Yeah, I wouldn’t either. 🙂

You are the only one responsible for setting and enforcing your boundaries.

This seems obvious when it comes to physical boundaries, but most people forget this when it comes to emotional boundaries.

Actually, expecting others to uphold your wishes (that includes boundaries) is one of the 10 narcissistic traits listed above! You do not control other people. Other people do not owe you anything.

Abusers abuse. Haters hate. Poisonous snakes bite.

This means, in order to get them to change their behavior… you need to let go of any expectations you have to them changing their behavior. No matter how right you are, you can’t control another person. Period. Even if someone agreed to do something for you… you can’t make them. You can hold it to them, absolutely! But they’re their own person, and they’re going to do what they want to do. If you communicate well, then they will want to listen to you, they will want to connect with you, and therefore they will respect your boundaries.

Again, boundary setting is not about telling other people what they should do; it’s about responding to what they actually do. This is responsibility.

The way you respond is by setting and enforcing consequences. Without you taking an action in response (consequence) to the narcissist doing something you don’t like, boundaries are meaningless.

Determine what behavior you don’t like, then set a consequence that ensures that you don’t have to suffer from it anymore.

For example, “I don’t like that you constantly show up late to our dates. In the future if you are more than 20 minutes late and it’s not an emergency, I will leave and go do something else.”

If (unwanted behavior), then (consequence).

Here’s an important note about consequences: they are NOT meant to be punishments for the other person.

For example, it would be inappropriate to say, “I don’t like that you constantly show up late to our dates. In the future if you are more than 20 minutes late, then I will slap you across the face as soon as you do arrive.”

The consequences are for YOU to get what YOU need in YOUR life. (Slapping someone across the face doesn’t prevent you from waiting around longer than you’d like to–leaving after 20 minutes does).

Boundaries are fences, borders that keep you and your space safe. You lock your doors to keep your stuff safe, not to get revenge on would-be thieves. Protecting your emotional space, your well-being, and your time, should be treated the same way.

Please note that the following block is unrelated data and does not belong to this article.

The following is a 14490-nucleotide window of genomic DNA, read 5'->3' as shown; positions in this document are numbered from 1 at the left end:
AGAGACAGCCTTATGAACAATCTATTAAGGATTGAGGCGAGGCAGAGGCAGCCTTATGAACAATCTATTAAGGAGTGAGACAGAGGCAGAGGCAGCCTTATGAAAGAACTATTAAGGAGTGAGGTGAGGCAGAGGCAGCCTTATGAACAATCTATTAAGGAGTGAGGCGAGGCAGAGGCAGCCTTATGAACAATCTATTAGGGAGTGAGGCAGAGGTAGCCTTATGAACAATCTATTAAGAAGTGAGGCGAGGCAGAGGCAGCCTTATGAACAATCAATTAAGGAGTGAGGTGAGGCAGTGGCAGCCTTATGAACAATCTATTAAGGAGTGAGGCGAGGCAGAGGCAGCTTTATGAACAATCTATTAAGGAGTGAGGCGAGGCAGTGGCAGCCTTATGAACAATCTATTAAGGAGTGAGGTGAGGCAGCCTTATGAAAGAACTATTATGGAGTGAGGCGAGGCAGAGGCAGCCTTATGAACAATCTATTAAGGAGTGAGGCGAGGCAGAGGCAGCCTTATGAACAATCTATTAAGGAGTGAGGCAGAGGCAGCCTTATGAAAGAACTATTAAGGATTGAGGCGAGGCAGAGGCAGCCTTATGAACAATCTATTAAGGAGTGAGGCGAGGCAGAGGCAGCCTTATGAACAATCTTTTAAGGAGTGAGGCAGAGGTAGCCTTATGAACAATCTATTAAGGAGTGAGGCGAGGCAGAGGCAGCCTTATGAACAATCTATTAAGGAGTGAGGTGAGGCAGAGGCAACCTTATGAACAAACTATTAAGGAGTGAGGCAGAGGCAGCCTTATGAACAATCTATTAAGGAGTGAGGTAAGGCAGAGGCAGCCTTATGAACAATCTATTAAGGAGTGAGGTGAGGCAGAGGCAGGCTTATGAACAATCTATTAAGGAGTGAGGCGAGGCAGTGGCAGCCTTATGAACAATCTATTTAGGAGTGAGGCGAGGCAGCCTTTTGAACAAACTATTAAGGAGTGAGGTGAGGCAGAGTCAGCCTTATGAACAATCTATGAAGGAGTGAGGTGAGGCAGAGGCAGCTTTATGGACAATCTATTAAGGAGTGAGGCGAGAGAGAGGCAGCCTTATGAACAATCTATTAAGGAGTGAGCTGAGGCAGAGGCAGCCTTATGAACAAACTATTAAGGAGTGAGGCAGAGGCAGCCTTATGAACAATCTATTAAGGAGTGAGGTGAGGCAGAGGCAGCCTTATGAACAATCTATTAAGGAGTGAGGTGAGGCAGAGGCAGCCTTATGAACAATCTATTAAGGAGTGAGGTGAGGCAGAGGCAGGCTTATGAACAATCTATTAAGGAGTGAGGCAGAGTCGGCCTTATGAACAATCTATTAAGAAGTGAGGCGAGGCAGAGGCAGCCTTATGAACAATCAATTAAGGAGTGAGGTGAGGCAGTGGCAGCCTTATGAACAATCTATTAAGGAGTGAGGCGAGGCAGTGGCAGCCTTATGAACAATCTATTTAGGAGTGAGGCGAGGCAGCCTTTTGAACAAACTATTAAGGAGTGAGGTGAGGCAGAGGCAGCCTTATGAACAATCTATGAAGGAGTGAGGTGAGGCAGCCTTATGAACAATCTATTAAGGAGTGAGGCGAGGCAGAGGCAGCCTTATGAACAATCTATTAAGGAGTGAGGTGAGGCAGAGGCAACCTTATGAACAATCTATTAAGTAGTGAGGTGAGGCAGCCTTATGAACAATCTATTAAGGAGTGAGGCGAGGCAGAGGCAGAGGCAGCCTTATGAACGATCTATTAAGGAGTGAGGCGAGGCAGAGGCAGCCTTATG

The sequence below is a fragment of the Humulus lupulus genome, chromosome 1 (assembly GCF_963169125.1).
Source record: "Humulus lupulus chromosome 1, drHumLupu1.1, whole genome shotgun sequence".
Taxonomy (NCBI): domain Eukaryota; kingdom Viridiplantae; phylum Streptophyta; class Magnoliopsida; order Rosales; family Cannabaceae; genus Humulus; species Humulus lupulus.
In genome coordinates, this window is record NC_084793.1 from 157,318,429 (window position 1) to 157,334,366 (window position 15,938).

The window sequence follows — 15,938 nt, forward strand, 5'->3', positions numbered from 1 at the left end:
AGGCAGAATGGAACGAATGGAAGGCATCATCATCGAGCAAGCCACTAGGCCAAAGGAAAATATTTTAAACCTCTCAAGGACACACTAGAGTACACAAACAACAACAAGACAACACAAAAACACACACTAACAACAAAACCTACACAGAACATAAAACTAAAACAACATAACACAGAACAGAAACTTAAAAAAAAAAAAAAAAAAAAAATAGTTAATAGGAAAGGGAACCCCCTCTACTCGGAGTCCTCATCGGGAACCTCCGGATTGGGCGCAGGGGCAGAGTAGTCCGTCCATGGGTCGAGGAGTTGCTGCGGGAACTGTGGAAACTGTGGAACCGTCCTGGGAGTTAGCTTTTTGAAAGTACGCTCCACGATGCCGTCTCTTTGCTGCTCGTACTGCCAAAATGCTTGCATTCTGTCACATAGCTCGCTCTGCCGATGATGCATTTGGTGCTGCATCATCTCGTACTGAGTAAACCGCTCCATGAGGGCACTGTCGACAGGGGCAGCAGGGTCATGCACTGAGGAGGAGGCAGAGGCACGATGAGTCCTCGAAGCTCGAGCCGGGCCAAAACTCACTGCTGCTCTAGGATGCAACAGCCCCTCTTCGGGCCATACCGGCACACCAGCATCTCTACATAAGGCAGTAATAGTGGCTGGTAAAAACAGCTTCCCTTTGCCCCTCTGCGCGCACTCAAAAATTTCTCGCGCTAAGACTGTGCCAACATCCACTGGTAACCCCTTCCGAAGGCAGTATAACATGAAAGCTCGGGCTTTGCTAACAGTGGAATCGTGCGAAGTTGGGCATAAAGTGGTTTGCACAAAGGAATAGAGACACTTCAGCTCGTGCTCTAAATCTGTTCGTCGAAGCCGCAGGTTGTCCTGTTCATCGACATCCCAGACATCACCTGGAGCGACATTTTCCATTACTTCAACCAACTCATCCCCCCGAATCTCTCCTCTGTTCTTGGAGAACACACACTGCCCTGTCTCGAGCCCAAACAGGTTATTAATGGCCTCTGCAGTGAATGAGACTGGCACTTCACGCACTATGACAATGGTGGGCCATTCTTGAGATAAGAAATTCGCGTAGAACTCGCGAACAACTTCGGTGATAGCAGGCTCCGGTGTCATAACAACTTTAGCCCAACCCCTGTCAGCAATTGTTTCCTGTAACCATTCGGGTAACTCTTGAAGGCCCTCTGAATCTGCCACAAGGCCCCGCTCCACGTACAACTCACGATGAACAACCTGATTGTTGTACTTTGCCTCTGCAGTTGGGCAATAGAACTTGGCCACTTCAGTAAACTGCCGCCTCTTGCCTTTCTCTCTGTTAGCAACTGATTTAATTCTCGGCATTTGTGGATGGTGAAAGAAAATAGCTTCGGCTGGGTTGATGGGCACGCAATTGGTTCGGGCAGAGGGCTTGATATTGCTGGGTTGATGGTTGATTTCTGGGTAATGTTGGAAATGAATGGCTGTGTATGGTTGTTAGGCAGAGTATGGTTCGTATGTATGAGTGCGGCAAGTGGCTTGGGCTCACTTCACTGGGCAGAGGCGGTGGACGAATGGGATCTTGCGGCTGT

You get to decide on–and design–the structure of your boundaries. Just as you cannot control other what other people do, others cannot dictate what you should do.

And believe me, the narcissist will try! “Really, you would just leave if I’m not there in 20 minutes? That’s so rude, I would never do that to you, you don’t think I’m worth waiting for?…”

Your boundaries are non-negotiable. YOU can always decide for yourself that they can loosen up or even change entirely. But if someone else tries to negotiate with you about your boundaries, calmly tell them that this is not up for discussion. This is the way it is, and if they don’t like it, they know where the door is.

The more narcissistic a person is, the more they will not believe that wait, you’re serious?!?! when you set your boundaries.

Show them that you are. Enforce your consequences. Let them fuss and cry about it. Let them decide they don’t like you. (Few things will bring chaos and misery into your life more than sacrificing good boundaries to have everyone like you!)

Do not argue (remember, narcissists feed off of this energy). Do not give them a chance to diminish your boundaries (“Well, how would you feel if I kept you waiting so long…”). This is where you get to be a bit of a narcissist – it doesn’t matter how they would feel in that situation. These are your feelings and your boundaries.